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Promoting Parental Involvement Through Volunteerism
By Carolyn R. Tomlin

Books on butterflies need to be checked out of the local library for next week’s unit on insects. It’s that time of year to think of a unique fundraiser for your child care center. The telephone committee needs organizing, and the hamster and goldfish need a home during holidays. How can you manage a successful center and find time for all the extras? You can’t – unless you have a great group of volunteers who are willing to help.


Most of the children in your center are enrolled because both parents are employed outside the home. This fact complicates matters when you need volunteers during the day. However, you can encourage working parents to become involved with the following activities. Share these ideas with your parents and supporters by duplicating this list and distributing it at Open House or by sending it home during the year.


1.       Read and record a favorite story for the children. Children enjoy going to the listening center, using the earphones, and turning the pages of a favorite book while hearing a story read by a voice different from the teacher’s.


2.       Call businesses for donations and help with the current fundraiser. When asking for donations, always identify the school, explain the reason for the request, and follow-up with a thank you note on letterhead from the center. Remember that products may be easier to secure than cash.


3.       Care for the class pet during holidays. Pets need daily care with responsible people. Offering to care for the center’s pet will ensure that “Pete” the hamster has a long and happy life.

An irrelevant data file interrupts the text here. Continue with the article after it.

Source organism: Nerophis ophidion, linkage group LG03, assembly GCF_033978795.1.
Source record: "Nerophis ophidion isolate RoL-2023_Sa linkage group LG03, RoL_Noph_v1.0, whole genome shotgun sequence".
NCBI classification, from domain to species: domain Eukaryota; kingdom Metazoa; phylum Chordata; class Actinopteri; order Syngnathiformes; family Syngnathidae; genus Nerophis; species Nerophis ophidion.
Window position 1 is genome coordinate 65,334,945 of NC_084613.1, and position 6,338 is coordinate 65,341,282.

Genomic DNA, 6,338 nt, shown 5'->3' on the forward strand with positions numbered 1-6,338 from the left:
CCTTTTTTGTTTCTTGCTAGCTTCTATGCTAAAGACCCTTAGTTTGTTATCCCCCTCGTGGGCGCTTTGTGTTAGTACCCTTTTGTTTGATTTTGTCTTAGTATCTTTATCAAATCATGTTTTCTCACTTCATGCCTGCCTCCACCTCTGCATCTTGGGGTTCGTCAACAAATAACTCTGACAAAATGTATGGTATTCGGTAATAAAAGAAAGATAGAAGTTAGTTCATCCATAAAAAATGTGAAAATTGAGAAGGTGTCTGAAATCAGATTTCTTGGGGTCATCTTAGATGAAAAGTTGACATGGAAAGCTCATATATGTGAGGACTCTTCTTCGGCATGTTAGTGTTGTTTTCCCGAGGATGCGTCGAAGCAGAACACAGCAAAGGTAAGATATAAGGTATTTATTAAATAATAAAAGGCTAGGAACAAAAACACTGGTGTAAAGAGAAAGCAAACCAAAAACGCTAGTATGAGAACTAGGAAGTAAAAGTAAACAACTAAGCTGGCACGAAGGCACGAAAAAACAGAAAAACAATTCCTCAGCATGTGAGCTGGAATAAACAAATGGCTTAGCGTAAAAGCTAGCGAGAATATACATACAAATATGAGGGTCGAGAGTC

4.       Volunteer for field trips. Transporting a group of small children away from the center is a huge responsibility. The staff usually needs more hands and alert eyes. If possible, volunteer as a chaperone at least once during the year.


5.       Volunteer for a telephone committee. Telephone committees are great for making special announcements and sending reminders to parents about upcoming field trips, holidays, and special days at school.


6.       Ask other parents to become involved. Promote your child’s center in a positive way in the community. Your positive advertising spreads awareness and brings new children and families to the school.


7.       Make favors for a holiday or special occasion and bring to the center. Offer to design a bulletin board, bring in edible treats, or make banners and other decorations. Remember to volunteer for the clean up that follows a celebration.


8.       Involve the community in supporting the center. Make a survey of local businesses and individuals that could contribute to projects. Are there parents who could donate labor or supplies?


9.       Work with an after-school group to make “Welcoming Kits” for new parents. These kits might include a packet of information on state and regional regulations, safety, nutrition, required immunizations, contacts to call in case of an emergency, the people who have permission to pick up a child in a parent’s absence, and other items vital to the center.


10.    Keep a list of parent employment. Could a house painter help children design T-shirts using latex paint? Could a grocery store manager bring samples of fruits and vegetables for tasting? Could a nurse bring a stethoscope and allow children to listen to a friend’s heart? Think of the various areas for learning parents can supply.


Carolyn R. Tomlin is a former assistant professor of early childhood education at Union University.